One friend had decided to "wait it out for the kids" and then leave her husband when the kids were grown.  She had lost hope that it could be better, so she put her head down and just kept the status-quo until she could be free.

Your partner who was your refuge, your best friend, your comfort and your joy has become a stranger.  As tension sets in, you blindly interact with him without giving him your presence of mind.  Your mindfulness has been replaced with fantasies of how your life would be better without him.

Is this you?  Do you see yourself on this path?  It was me.  I was on that path not too long ago. One thing I've learned through this process that is helping to heal my marriage: Unhappiness in your marriage is not just about your husband and what he does or doesn't do.  It's about YOU too.

Is your husband neglecting you? Perhaps, or it feels like he is neglecting you, he may not realize you feel neglected. Does he take you for granted and make demands of you? Maybe, and maybe he is feeling just as ignored and unappreciated as you are.

Maybe you feel like you have a roommate {with benefits} but you want a husband, a partner, a best friend, a person to fulfill all of those unfulfilled expectations you came into this marriage with.  Maybe he wants all of those things too, but feels distant and disrespected by you and doesn't know where to start.

Maybe you've never said a word about the resentment and anger building inside you, maybe you've done the best you can to be a good mom and a good wife, and you still don't feel like you are doing enough to make him love you, cherish you, or accept you. 

Maybe you are barely hanging on with your fingernails to your marriage and any hope that it can be the way you dreamed it would be.

Today I want you to know that your marriage isn't over.  Those vows you said, the years you've shared, the home you've built... it doesn't have to come crumbling down.

I have some hope for you, but you have to be willing to hang around... I will post these 5 days in a row, come back every day, take part in the conversation, offer encouragement and support. 

Would you do one other thing?  Would you pray?

Even if you aren't a "religious" person.  Send out these thoughts to the Universe or however you see the higher-power in your life.

{I believe that the creator God, the creator of the universe, this earth and everyone in it, created YOU for a relationship with Him, and He thinks you are valuable and lovely, and HE cherishes you.  He loves you enough to die for you.  Even if you don't believe in Him, or find the whole "organized religion" thing a little overwhelming.}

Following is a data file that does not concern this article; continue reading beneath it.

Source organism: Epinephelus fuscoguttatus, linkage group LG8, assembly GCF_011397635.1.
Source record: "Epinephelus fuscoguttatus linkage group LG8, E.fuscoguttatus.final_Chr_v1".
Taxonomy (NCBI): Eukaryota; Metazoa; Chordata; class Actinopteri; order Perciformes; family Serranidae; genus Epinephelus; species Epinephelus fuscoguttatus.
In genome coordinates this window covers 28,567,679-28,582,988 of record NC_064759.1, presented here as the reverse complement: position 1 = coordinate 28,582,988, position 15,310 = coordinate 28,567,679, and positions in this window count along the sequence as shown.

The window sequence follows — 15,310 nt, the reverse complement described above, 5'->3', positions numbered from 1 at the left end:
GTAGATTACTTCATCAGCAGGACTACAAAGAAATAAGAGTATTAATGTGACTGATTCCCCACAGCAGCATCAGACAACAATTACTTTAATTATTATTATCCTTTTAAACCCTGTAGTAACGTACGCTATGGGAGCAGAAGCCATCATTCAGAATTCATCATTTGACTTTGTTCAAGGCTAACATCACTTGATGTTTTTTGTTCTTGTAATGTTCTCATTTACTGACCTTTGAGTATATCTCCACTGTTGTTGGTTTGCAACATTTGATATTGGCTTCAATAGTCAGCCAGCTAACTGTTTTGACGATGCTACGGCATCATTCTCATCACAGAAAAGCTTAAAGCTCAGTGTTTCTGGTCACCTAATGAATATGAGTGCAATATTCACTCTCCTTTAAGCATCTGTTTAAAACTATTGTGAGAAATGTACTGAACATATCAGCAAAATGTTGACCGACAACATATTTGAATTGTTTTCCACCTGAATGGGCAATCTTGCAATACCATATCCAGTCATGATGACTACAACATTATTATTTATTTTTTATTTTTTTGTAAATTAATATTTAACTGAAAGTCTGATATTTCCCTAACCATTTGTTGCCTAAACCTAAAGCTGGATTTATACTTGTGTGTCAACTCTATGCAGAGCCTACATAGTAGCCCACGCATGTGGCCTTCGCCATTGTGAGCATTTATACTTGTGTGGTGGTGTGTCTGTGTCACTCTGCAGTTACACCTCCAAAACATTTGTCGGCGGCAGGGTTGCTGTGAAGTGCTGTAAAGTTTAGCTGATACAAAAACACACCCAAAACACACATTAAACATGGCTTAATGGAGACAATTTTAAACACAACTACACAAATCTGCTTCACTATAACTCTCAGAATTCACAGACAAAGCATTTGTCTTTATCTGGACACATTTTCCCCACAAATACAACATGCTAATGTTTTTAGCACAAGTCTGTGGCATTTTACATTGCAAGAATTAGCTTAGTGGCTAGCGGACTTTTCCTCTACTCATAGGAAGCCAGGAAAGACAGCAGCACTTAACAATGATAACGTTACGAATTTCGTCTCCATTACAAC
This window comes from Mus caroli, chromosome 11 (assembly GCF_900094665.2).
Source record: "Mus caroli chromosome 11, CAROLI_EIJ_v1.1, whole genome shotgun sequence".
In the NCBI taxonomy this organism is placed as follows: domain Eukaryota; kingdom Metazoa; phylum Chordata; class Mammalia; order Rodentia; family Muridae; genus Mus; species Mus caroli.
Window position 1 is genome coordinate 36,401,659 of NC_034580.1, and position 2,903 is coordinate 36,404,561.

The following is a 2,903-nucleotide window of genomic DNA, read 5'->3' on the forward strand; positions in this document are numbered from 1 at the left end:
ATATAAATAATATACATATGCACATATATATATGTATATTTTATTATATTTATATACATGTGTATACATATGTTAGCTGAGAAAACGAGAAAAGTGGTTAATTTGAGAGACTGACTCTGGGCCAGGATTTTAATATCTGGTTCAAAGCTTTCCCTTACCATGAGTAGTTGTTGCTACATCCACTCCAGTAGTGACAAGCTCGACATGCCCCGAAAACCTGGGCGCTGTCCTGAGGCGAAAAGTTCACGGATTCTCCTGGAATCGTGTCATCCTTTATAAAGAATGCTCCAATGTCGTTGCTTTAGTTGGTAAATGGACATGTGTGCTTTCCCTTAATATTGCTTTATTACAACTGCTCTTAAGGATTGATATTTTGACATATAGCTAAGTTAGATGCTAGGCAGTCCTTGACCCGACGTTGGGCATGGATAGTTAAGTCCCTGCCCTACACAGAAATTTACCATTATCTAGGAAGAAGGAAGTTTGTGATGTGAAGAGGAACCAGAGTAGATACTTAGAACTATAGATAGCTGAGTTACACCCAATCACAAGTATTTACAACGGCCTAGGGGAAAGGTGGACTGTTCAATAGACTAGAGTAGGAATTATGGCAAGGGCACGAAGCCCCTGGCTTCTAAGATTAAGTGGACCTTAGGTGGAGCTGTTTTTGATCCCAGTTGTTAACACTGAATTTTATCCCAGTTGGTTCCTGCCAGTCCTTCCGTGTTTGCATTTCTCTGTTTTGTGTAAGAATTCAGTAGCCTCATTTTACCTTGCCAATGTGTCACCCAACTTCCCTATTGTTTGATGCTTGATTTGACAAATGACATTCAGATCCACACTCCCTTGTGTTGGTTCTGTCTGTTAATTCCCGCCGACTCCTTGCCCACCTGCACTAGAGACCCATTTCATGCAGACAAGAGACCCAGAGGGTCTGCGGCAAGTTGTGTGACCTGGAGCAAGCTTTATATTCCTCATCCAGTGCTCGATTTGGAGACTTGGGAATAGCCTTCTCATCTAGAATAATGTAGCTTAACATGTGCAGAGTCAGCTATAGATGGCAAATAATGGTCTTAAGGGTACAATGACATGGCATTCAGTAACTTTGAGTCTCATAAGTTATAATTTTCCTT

Pray this prayer: 
I believe you created marriage for more than what we've made it.  I believe you know the desires of my heart.  I want to love my husband and be loved by him.  I know that there may be things I have to change, so begin to change my heart.  Help my husband to hear my desires, protect his mind and heart from discouragement and defeat. Soften my heart toward my husband, help me to remember what I love about him. If my husband's heart is hardened toward me, soften his heart toward me.  Refresh our relationship and our love for one another.  Help us both to seek true intimacy with one another.  Protect our marriage from outside forces, and keep us watchful as we guard our hearts.  Amen.

The whole series:
#1 - Three warning signs your marriage could be in trouble {Monday}
#2 - Four ways to STOP it in it's Tracks {Tuesday}
#3 - Five Ways to Make it WORSE {Wednesday}
#4 - Six Thoughts on Leaving {Thursday}
#5 - Seven ways to turn your marriage around {Friday}

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4 comments:

  1. The transparency of this post is so helpful. Thank you for the help you are giving this newlywed!

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  2. You are most welcome! I hope that my struggles can be a help to those struggling in the same way!! Thanks for being willing to comment... lots of page views and only one comment today... makes me wonder.

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  3. Great post, AJ! I'm excited to read the rest of the series! I could relate to your feelings and also see it in many of my friends who are in the 30's age group and similar stage of life with marriages and kids.

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  4. Thank you for your kind words! I have been feeling led to share this for awhile, it does seem to be a common occurrence!